Godzilla is one those oddly bold choices for a huge summer blockbuster. The last attempt to westernise the big lizard was a terrible, terrible movie that may have made money, but was hardly something audiences would remember fondly. The Toho Studios films are warmly thought of within fans of that genre, but fans of the genre hardly made a smash hit out of Pacific Rim, did they? And finally, it's directed by Gareth Edwards, who made the pretty cool Monsters, but this was a big step up in scale (pun intended) for him. Probably mindful of all of this, the trailers have front-loaded the presence of Bryan Cranston as an acting lead and cut footage together of a disaster movie, not a Monster-em-up, which probably played better with anyone unfamiliar, but is possibly the root cause of some of the "not enough Godzilla" complaints you may have heard.
To start with that last point, it's just nonsense. What Godzilla does is take the broad structure of a film like say, Jaws, and build the film up with hints and snippets as it goes, leaving the focus on it's human characters for much of the running. We see a lot of the movies monsters, but never clearly, always hints, or fragments, or in one instance, on a TV news report, so the scale is apparent, but never just up there for you to marvel at. It's a more conventional film that del Toros Pacific Rim, which has big Kaiju action right off the bat, and handles a lot of its characterisation through things like costume design which clearly left a lot of people cold for all it was one of my favorite films of last year.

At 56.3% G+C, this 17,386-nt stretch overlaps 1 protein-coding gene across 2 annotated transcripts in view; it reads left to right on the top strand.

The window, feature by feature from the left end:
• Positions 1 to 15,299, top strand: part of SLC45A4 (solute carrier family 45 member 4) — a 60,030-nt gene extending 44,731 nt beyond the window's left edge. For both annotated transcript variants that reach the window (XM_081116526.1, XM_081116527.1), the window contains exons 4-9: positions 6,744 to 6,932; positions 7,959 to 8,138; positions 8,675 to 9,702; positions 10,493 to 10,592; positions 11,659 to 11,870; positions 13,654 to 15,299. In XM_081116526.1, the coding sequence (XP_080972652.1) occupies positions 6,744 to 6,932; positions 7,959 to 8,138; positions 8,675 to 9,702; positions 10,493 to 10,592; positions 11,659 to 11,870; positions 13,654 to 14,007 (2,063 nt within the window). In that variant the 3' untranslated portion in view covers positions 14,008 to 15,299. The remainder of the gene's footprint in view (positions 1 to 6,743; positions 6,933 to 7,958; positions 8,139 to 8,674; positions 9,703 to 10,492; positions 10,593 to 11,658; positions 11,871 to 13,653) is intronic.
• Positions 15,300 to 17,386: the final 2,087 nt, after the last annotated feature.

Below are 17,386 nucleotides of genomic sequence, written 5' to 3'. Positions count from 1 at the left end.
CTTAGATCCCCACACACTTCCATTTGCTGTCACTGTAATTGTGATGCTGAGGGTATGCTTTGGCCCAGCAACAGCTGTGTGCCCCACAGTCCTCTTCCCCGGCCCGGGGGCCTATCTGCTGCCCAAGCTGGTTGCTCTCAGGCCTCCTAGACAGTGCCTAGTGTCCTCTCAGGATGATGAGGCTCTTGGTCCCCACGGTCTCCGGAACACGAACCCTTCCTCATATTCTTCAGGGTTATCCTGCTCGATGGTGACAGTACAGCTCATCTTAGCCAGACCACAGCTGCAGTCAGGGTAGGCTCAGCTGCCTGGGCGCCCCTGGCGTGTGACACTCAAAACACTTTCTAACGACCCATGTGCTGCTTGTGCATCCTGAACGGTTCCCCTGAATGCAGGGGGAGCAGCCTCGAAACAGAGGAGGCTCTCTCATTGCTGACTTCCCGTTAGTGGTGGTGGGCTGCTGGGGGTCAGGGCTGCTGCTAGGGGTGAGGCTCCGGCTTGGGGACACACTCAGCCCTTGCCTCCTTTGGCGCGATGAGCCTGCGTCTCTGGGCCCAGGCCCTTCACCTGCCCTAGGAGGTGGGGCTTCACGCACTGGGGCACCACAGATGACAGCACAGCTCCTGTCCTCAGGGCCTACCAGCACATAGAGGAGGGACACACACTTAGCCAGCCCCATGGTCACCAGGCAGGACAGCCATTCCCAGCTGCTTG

Back to Godzilla then, and the more conventional human stories are pretty familiar on the whole; some daddy issues, a "getting back to the family" emotional narrative, and some conspiracy theorist stuff which is pretty well done but nothing you won't have seen before. Again, it's a disaster movie vibe for much of the films first and second acts, which builds the tension nicely, and sets the stage nicely, but does feel a little like waiting for the curtain to rise properly. But when it does, boy is it a lot of fun.
Ken Watanabe is awesome in everything, by the way. If there is anything that Godzilla does really well - and really faithfully - it's the final showdown. Having spent its time establishing both its human, and monstrous stakes, the film just lets rip in the middle of San Francisco in what is a gloriously fun final act. Its well choreographed, clearly shot, and lets the humans have something useful to contribute without kidding you that they can somehow hurt any of these massive creatures. Everything comes together like clockwork, a lot of happy buttons are pressed - especially the Atomic Breath, which had both my inner 12-year old and my actual 12-year-old bouncing up and down on the seats. Everything pays off, which is surprisingly rare these days.
I think we made the right choice that weekend!